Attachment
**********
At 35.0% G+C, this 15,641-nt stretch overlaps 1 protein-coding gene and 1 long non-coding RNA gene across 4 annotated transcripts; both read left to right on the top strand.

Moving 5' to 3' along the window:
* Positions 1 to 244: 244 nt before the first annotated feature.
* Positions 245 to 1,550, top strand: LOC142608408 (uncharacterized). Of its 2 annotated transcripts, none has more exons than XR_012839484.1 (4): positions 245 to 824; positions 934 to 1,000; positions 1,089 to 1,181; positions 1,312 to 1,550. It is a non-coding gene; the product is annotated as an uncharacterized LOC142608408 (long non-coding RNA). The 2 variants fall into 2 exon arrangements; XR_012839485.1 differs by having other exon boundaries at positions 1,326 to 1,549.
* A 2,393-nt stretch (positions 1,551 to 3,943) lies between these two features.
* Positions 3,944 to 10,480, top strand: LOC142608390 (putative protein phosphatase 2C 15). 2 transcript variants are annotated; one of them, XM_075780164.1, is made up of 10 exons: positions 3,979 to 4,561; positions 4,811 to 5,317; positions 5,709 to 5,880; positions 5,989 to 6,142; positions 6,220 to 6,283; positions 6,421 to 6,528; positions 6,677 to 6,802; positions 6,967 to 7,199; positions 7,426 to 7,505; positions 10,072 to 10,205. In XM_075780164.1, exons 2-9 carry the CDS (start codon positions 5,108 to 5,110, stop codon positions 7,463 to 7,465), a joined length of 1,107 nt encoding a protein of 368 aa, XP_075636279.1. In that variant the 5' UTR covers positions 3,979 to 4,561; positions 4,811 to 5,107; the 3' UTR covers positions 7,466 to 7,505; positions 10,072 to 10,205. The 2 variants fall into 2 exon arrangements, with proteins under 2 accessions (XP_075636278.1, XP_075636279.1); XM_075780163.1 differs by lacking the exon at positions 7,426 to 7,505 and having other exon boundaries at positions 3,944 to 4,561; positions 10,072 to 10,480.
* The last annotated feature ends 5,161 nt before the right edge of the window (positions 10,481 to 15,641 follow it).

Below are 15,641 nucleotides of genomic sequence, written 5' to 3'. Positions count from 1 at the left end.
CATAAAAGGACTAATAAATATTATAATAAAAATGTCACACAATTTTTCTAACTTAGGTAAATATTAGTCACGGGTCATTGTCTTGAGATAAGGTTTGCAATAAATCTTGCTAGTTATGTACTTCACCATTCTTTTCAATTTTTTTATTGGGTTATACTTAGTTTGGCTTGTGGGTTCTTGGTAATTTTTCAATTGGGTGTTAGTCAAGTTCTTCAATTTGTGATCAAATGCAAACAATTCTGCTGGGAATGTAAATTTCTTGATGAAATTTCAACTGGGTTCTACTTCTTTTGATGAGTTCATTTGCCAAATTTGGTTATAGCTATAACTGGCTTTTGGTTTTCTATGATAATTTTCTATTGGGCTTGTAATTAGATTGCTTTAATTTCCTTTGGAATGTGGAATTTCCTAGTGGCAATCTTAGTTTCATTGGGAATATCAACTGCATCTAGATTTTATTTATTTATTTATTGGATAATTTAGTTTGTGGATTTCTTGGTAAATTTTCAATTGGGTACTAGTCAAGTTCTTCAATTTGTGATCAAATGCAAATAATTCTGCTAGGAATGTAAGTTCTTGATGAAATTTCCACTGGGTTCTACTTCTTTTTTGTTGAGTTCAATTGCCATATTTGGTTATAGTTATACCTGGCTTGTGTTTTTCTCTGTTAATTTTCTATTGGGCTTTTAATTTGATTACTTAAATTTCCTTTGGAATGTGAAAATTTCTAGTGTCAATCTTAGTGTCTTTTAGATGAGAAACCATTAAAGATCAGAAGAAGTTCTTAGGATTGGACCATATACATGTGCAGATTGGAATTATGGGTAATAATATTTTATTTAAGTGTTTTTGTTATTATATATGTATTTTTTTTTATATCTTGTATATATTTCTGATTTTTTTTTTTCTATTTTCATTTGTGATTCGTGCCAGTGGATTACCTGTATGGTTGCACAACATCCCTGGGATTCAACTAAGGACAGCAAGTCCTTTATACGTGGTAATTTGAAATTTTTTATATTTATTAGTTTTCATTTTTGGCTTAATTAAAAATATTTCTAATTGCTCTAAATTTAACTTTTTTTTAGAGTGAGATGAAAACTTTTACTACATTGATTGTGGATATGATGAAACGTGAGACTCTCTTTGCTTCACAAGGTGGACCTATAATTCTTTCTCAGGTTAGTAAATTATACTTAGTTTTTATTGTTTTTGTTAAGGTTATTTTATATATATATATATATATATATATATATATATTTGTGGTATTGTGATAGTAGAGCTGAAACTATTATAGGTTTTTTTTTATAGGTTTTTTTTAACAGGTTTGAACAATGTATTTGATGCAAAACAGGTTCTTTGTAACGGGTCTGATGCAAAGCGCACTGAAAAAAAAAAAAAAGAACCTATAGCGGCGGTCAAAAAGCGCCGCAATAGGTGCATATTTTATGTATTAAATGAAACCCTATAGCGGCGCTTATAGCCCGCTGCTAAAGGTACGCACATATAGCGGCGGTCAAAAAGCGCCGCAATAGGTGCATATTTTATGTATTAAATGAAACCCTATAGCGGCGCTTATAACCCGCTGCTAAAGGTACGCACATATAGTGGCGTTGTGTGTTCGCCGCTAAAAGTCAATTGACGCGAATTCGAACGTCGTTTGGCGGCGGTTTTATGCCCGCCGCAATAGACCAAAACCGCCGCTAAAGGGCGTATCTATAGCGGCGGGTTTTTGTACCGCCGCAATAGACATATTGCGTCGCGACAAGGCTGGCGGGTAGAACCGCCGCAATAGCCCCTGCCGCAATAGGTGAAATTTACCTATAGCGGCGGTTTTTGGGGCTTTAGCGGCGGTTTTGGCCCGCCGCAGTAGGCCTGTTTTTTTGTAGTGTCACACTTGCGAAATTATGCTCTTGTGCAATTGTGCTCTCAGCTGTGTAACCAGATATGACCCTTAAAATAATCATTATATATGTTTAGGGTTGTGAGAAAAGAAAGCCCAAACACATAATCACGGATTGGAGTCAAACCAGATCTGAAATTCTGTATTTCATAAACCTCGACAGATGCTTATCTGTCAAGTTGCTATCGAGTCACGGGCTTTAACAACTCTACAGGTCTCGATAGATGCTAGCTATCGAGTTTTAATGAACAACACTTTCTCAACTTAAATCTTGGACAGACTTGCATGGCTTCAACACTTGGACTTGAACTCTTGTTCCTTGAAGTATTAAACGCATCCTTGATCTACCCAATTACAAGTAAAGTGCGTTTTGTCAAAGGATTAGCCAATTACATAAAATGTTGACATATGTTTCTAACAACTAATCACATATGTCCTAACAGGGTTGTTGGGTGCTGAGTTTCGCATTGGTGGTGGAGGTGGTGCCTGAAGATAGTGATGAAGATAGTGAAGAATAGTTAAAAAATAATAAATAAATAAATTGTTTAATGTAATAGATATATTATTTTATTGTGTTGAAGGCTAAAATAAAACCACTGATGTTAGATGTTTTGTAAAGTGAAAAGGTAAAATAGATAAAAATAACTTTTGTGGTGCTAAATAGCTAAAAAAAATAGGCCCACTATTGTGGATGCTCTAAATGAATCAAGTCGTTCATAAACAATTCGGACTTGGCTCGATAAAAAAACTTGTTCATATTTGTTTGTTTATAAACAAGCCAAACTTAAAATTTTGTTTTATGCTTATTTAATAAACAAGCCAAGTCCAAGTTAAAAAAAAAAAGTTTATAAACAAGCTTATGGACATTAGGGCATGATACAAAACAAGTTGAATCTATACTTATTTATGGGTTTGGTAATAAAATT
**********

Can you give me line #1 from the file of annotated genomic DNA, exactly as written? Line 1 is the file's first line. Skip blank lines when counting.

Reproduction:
At 35.0% G+C, this 15,641-nt stretch overlaps 1 protein-coding gene and 1 long non-coding RNA gene across 4 annotated transcripts; both read left to right on the top strand.